Before that, on another Ozil free kick (won by Alexis), Jonas Olsson absolutely flattened Giroud in the box. Such physicality, I guess, is what makes the English game so enjoyable. It appeared a stonewall penalty to me.
After the sub, Arsenal pushed hard and looked by far the more dangerous team. Alexis on the right had moments of individual brilliance and forced several half chances and scrambles in the West Brom penalty area.
Getting to the hour mark, Arsene Wenger went ‘all-in’ and made his last sub, bringing in Joel Campbell for Kieran Gibbs. Moments later, after more fine work from Alexis, now on the left, Santi Cazorla played an inch perfect pass over the top for Campbell past a stranded defender. Surely this was the equalizer. Instead, when it was easier to score than to miss, Campbell’s bright pink boot did just that.
Arsenal were dominating play but the best chance probably belonged to the Baggies. From a corner, Jonas Olsson rose over Flamini and headed onto the bar with the ball bouncing straight down and onto, rather than over, the goal line. The spin on the ball kept it out and Cech was able to gather the resulting put-back from Saido Berahino who had actually come from an offside position.
It was a huge let off encouraging Arsenal to fight on. In the 83rd minute, Alexis won a penalty when Chris Brunt held him back slightly. Relative to the earlier penalty shout the infraction appeared mild. It looked a pen to me, and perhaps it was a cumulative decision from Clattenburg. Regardless, Santi Cazorla stepped up to take it but slipped on his standing leg and put the penalty over the bar, the left leg actually deflecting the penalty kick taken with his right. Santi prides himself on his two-footedness, but this, surely, isn’t what he had in mind.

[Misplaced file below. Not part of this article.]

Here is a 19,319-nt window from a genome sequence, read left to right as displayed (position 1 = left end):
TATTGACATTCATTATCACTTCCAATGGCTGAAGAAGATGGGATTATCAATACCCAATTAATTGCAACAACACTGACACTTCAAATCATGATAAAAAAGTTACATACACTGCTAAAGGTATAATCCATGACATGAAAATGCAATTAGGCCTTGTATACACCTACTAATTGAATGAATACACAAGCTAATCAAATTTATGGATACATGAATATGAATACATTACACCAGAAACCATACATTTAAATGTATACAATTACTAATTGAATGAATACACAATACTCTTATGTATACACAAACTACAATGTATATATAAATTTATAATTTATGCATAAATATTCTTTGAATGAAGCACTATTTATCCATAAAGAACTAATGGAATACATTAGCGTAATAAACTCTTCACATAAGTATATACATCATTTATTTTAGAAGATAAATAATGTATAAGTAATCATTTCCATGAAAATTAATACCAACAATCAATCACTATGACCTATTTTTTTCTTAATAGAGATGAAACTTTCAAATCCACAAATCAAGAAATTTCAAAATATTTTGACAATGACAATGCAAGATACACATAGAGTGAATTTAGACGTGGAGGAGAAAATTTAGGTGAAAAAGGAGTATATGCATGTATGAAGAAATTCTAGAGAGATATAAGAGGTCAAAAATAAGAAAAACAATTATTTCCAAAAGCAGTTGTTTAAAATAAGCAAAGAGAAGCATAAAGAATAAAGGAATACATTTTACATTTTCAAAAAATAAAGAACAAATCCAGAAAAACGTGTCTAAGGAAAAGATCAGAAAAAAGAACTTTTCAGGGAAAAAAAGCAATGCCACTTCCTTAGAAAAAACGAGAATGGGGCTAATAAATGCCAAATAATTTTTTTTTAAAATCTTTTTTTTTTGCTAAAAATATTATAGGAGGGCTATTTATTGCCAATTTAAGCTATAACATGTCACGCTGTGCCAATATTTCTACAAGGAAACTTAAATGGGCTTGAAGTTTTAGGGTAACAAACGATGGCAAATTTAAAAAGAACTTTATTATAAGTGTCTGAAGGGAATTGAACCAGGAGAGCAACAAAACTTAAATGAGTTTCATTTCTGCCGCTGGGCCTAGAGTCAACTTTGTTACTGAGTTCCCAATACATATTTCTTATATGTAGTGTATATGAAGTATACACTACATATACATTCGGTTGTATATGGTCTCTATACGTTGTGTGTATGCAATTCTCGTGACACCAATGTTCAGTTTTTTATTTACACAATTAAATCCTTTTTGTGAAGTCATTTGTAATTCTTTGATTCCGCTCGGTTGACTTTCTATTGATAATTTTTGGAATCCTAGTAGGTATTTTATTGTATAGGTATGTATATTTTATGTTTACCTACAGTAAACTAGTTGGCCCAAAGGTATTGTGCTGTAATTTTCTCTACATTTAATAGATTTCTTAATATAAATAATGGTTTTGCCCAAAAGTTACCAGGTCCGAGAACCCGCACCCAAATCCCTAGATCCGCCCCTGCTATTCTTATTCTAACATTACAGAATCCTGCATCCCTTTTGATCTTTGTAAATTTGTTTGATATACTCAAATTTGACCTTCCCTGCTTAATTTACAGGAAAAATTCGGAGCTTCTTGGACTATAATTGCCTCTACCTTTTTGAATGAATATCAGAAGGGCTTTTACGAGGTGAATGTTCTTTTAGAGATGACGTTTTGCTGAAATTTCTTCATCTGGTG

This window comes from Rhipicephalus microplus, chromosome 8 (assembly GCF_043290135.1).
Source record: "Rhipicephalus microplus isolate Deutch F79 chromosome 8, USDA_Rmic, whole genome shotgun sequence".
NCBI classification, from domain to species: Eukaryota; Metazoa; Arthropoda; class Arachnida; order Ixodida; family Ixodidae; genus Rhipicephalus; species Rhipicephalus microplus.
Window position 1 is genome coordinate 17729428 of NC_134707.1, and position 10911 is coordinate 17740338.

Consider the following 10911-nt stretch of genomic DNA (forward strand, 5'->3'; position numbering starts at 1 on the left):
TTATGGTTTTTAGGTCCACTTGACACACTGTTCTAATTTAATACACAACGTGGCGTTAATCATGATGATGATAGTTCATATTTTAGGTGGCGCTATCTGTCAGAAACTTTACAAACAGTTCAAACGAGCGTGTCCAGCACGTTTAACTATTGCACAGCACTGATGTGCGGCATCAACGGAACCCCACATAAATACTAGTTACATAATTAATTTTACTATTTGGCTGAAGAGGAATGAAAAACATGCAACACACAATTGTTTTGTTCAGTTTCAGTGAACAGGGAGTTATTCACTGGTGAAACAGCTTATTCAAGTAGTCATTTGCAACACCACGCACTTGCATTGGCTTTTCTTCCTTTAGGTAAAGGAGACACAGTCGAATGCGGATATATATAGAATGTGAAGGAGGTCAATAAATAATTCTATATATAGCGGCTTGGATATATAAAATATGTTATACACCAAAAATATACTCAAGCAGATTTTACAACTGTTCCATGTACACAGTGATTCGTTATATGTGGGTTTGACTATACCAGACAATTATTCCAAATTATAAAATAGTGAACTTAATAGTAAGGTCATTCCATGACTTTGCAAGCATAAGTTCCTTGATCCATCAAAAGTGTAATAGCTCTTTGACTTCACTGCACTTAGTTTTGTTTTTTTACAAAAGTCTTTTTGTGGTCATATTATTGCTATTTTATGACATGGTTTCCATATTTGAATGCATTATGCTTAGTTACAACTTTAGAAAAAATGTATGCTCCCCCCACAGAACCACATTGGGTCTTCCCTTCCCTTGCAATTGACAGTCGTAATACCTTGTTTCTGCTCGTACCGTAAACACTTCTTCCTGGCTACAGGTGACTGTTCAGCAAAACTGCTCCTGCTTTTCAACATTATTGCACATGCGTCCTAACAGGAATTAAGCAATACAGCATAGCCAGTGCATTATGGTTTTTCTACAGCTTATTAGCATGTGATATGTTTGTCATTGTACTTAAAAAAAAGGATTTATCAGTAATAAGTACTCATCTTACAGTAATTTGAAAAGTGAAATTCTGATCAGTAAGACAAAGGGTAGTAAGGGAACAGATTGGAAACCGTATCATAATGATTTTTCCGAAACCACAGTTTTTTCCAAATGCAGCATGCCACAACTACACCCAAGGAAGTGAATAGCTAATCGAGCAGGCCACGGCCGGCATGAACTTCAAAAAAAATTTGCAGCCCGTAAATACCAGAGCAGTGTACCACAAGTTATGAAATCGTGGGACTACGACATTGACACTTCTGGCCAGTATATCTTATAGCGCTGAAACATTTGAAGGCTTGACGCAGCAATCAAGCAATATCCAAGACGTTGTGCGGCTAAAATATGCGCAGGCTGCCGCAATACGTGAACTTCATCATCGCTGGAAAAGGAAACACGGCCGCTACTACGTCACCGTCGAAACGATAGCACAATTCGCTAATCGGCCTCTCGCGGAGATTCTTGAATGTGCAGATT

There were chances in the final moments of the match, but it was not to be. Three points dropped, and, perhaps worse, two defensive mid-fielders lost to injury. An afternoon in the Black Country indeed.
It will be even darker times in North London. Without looking I’m sure that already the internet has exploded and the sky has fallen. We play again on Tuesday in a must-win match vs Dinamo Zagreb; our slim hopes for advancing in the Champions League resting not only on getting that result but on Bayern Munich beating Olympiakos in the other group match. At least after that one we have until Sunday before traveling to Norwich City for our next league match.
While the nay-sayers–especially those who have not enjoyed the past decade under Wenger–will be having a field day with the I-told-you-so narratives. I actually can see some positives.
Despite extreme misfortune and some missed calls from the referee, our players really kept at it. Even when the away end went dead quiet the fight, particularly from Alexis, never stopped. His energy simply amazes and football, for him, is clearly a game to be played at full tilt. Sure, I’d like him to look up for his teammates just a bit more, but maybe that head down attitude means he’ll give the same incredible effort regardless of scoreline or (now) our spot in the table.